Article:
Not quite what you think of as #'rafting'
What a story! The #Medusa sails from France toward Senegal, along with three other frigates, carrying the rudimentary population of a new coastal settlement meant to abet the slave trade. Thanks to the preposterous know-nothingness of the ‘captain’, a candy appointment of the recent #Bourbon Restoration in France, the ship wrecks in shallow water well off the coast of Africa.
The life boats can carry fewer than half of those aboard. So a #raft is constructed for the rest. The raft will be towed by the life boats to the African shore. When every one is on the raft––standing room only––the raft sinks so far its passengers are up to their waists in ocean water. Even so, some passengers lift #white handkerchiefs aloft and shout #vive le roi. Long live the king. Such was monarchist militancy that you adored your king even when he left you in a stormy ocean half way under water with a negligible chance of survival. Sound familiar?
Not long into the voyage, the tow rope is cut and the raft is abandoned. Captain and his élite sail on.
Things grow quickly, drastically worse. Over thirteen days of hilly sea-drift, most of the 150 rafters would perish under squalidly inhuman conditions. Mutinies would erupt. Massacres befall. Starvation would impel people to consume urine, excrement and the flesh of those who had perished. Storms would almost tip the raft over. A bayonet is curved into a crude hook meant to snare a shark. The shark takes it in his mouth, bends it straight and swims away laughing. At one point, with supplies of sodden biscuits and wine declining, those with any chance of survival push those deemed to be without (more than half) into the sea.
Fifteen would ultimately be rescued. Many of those would die within days. But some lived to pass on the lurid chronicle. Of course it made the #monarchy in Paris look revoltingly bad; of course the king and his ministers denied it all. Just a republican hoax.
A young painter, wanting a killer painting for the next #mythology-mongering Salon but disinclined to paint another Bible story, chose instead to depict a story he’d first encountered in the papers. True, all the appalling hallmarks of romanticism were there, but there were equally dire facts to unveil. By all accounts, #Géricault was an entrancing young man about town, deeply in love with his married aunt (with whom he had a child), fathomlessly talented, well liked, and with a certain morbid penchant well suited to his undertaking. He interviewed the survivors, one of whom was a carpenter who agreed to reconstruct the raft; he even procured cadavers from a Paris morgue to get the look of death just right. What, in the long, upheaving ordeal, should he paint? He tried different episodes, even the #cannibalism, but in the end elected to show the moment when the salvation ship, the #Argus, appeared on the horizon––though in fact the Argus would then disappear for several more hours.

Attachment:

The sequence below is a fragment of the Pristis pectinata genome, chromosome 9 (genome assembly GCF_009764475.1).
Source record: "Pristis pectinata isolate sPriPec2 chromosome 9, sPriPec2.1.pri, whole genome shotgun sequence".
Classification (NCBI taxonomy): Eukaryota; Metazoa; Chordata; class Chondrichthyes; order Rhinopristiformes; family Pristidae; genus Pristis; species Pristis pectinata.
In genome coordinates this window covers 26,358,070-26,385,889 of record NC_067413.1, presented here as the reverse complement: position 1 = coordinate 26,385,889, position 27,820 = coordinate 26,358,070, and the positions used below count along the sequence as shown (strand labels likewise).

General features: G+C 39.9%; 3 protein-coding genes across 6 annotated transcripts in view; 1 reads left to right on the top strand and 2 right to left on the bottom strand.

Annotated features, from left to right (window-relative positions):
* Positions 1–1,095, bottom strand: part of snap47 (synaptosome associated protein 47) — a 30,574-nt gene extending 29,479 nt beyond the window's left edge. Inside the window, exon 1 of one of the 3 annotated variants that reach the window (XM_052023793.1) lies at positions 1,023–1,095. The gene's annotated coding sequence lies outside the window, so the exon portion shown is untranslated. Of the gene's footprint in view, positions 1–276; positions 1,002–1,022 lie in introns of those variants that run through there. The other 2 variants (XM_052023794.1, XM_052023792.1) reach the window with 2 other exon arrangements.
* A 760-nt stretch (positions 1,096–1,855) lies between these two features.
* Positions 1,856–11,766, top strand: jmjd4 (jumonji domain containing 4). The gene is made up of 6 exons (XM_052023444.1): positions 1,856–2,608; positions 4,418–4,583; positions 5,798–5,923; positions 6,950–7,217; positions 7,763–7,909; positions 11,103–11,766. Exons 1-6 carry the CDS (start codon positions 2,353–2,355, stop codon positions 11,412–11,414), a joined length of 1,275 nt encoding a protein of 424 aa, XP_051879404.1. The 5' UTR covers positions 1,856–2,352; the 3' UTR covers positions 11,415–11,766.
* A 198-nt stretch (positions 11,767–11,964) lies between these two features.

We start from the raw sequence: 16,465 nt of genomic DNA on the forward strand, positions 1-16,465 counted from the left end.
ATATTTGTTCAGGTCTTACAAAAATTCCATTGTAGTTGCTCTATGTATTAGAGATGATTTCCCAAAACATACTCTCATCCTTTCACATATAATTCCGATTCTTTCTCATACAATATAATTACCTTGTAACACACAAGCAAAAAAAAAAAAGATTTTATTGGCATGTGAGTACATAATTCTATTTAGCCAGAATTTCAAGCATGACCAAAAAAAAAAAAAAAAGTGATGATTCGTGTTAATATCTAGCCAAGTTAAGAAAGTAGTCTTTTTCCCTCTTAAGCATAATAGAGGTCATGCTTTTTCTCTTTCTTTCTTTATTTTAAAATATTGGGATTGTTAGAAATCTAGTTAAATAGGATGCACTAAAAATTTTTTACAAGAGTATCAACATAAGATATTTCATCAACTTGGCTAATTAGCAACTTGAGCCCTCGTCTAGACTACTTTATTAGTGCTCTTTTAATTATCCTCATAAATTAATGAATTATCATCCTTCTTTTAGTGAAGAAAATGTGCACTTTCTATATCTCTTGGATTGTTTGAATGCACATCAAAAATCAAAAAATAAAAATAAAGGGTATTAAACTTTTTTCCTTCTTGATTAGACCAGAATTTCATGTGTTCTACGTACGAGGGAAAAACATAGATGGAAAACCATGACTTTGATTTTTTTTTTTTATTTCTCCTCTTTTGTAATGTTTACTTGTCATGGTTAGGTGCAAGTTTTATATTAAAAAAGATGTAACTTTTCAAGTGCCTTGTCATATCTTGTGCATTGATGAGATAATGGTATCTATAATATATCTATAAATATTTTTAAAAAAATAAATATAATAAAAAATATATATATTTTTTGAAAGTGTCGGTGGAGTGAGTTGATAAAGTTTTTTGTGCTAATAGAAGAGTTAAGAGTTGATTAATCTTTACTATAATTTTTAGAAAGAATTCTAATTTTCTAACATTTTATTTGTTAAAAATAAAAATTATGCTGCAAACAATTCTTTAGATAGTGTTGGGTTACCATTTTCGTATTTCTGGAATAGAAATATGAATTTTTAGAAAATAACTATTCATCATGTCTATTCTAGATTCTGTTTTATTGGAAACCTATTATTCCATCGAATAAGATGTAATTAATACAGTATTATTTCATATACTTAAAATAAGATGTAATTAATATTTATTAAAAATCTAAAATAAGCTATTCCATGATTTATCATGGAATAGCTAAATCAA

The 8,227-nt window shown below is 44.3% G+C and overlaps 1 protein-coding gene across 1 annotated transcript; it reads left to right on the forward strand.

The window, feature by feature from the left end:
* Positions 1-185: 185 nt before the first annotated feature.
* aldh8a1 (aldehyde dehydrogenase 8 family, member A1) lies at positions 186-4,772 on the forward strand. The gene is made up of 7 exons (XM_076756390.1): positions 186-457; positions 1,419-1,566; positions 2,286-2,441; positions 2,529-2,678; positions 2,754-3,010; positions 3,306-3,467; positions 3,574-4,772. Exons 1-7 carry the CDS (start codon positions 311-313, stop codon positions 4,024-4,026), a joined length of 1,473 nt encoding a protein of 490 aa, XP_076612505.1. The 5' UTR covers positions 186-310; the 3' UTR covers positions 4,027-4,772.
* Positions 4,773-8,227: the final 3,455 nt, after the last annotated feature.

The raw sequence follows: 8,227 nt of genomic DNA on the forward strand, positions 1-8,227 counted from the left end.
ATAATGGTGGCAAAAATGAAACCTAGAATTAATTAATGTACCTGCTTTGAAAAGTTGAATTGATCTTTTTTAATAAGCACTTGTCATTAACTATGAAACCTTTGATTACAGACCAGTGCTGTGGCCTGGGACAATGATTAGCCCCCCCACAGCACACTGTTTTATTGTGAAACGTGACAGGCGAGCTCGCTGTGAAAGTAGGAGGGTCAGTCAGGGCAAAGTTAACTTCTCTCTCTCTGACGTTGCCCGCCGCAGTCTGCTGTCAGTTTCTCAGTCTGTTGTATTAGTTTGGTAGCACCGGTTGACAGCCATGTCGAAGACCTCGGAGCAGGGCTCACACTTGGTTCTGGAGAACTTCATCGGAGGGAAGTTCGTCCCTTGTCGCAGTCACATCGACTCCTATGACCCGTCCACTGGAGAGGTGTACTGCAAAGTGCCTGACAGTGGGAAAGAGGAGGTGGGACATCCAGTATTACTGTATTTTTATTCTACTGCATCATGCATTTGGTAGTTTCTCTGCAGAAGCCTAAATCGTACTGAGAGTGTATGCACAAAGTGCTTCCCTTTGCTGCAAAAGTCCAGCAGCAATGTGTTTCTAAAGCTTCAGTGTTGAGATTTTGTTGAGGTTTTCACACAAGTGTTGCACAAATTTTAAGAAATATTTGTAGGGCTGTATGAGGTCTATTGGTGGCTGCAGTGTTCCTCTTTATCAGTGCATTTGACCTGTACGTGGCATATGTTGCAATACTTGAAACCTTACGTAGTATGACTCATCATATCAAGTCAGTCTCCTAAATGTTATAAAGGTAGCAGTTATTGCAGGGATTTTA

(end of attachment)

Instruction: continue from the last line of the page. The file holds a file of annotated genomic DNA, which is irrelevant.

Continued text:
The painting of The Raft of the Medusa is almost as noir as the raft story itself. Shaving off his hair, Géricault secluded himself in a large studio and, eating and sleeping as little as he could (an asceticism that continued for the next ten months), he set to work. Though now regarded as one of the #greatest paintings of the 19th century, when done it was not well received in Salon circles any more than a portrayal of, say, the president with elephant dung in place of his head would be received in Columbia, South Carolina today. Out of bounds. Too discomfiting. Not the French, not this! The desolating failure undid the young artist. He died at 32.
I was recently at the Louvre, standing in front of this prairie-sized work. A thick crowd had pooled in front of the painting, a hundred forearms extending phones like so many communion wafers. Yeah, it’s grim, like Shakespeare’s The Tempest gone horrifyingly wrong. Still, on the bright side stands the courage of an artist who helped to uncover a #cover-up, including, obliquely, the truth about #slavery. In so doing he made painting #current, critical, modern. And––such is the alchemy of romanticism––he fused from terror a wrenching moral grandeur, a vivid desperation of hope that stops your feet and galvanizes your gaze till some yappy viewer from Albuquerque tips you out of your place.